Not all animated features fit the Pixarvolt bill. And so a film like The Incredibles builds its story around the supposedly heroic pathos of male mid-life crisis and invests in an Ayn Randian or scientologist notion of the special people who must not suppress their difference in order to fit in with the drab masses; the very recently released Happy Feet, similarly casts its lot in with individualism and makes a heroic figure out of the dancing penguin who cannot fit in with his sick-making, sentimentalist, heart song singing community…at first. Eventually, of course, the community expands to incorporate him but they, sadly, learn valuable lessons along the way about the importance of every single one of the rather uniform penguins learning to “be themselves.” Of course, if the penguins really were being “themselves,” that is penguins, they would not be singing Earth Wind and Fire songs in blackface as they do in the movie, and searching for soul mates, they would be making odd squawking noises and settling down for one year with one mate and then moving on!
In Over The Hedge, and other Pixavolts, desire for difference is not connected to a neo-liberal “be yourself” mentality or to special individualism for “incredible” people, rather, the Pixarvolt films connect individualism to selfishness, to untrammeled consumption and they oppose it with a collective mentality. Two thematics can transform a potential Pixarvolt film into a tame and conventional cartoon: family and romance. The Pixavolt films, unlike their un-revolting conventional animation counterparts, seem to know that their main audience is children and they seem to also know that children do not invest in the same things that adults invest in: children are not coupled, they are not romantic, they do not have a religious morality, they are not afraid of death, they are collective creatures, they are in a constant state of rebellion against their parents and they are not the masters of their domain. Children stumble, bumble, fail, fall, hurt; they are mired in difference, not in control of their bodies, not in charge of their lives and they live according to schedules not of their own making. The Pixavolt films offer the child an animated world of triumph for the little guys, a revolution against the business world of the father and the domestic sphere of the mother – in fact, very often, the mother is simply dead and the father is enfeebled (as in Robots, Monsters Inc., Finding Nemo, and Over The Hedge). Gender in these films is shifty and ambiguous (transsexual fish in Finding Nemo, other-species-identified pig in Babe); sexualities are amorphous and polymorphous (the homoerotics of Spongebob and Patrick’s relationship and of Wallace and Gromit’s domesticity); class is clearly marked in terms of labor and species diversity and bodily ability is quite often at issue (Nemo’s small fin, Shrek’s giganticism). While recent animations tend to be all too unrevolting (see aforementioned Happy Feet but also Flushed Away), the genre itself seems to have made a commitment to the quirky, the rebellious and the queer and while Happy Feet danced the new penguin chic all the way to the bank, perhaps there’s another grim and less cheery animation in the making, one where dancing penguins give way to more of the unsettling and perverse animal narratives that we have come to love and trust.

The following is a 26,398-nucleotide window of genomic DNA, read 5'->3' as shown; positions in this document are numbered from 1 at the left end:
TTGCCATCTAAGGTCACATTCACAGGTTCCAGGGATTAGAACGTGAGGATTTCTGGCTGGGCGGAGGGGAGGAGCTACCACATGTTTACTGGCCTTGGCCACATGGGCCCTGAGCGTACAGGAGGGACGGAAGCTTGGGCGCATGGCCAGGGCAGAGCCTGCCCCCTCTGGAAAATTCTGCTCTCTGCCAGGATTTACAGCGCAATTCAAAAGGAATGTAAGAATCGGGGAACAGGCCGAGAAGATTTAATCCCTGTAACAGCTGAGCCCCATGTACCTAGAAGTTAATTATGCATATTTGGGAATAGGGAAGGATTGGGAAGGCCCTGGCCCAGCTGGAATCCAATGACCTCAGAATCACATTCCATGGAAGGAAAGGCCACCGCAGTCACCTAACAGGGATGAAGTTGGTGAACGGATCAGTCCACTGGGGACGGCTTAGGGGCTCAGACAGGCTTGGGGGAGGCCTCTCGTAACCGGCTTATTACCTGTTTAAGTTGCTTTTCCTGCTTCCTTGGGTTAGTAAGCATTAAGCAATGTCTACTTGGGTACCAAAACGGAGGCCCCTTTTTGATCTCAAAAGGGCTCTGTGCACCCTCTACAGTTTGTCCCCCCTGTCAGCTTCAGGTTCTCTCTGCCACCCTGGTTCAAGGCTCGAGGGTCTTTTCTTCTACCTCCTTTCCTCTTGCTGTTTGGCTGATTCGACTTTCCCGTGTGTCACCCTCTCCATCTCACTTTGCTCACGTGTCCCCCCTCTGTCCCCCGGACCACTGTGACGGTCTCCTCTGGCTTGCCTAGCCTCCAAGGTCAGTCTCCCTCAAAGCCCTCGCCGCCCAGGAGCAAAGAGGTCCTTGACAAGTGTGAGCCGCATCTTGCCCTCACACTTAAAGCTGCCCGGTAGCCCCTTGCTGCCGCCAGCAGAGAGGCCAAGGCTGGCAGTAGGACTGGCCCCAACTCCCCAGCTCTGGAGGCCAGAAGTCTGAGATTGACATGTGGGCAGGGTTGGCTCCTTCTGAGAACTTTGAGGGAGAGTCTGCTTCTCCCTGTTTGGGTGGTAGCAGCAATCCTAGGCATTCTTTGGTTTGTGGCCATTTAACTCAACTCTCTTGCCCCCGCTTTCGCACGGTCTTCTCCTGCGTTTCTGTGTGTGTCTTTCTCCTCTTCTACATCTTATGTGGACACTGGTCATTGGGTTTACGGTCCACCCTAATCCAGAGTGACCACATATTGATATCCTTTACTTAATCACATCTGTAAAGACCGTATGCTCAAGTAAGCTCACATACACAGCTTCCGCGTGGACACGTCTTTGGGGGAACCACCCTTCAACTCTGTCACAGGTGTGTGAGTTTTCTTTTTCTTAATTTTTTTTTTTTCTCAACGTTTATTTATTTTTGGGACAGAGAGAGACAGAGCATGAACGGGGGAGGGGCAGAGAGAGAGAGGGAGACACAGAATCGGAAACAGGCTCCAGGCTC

2. Finding Nemo
Please feel free to comment.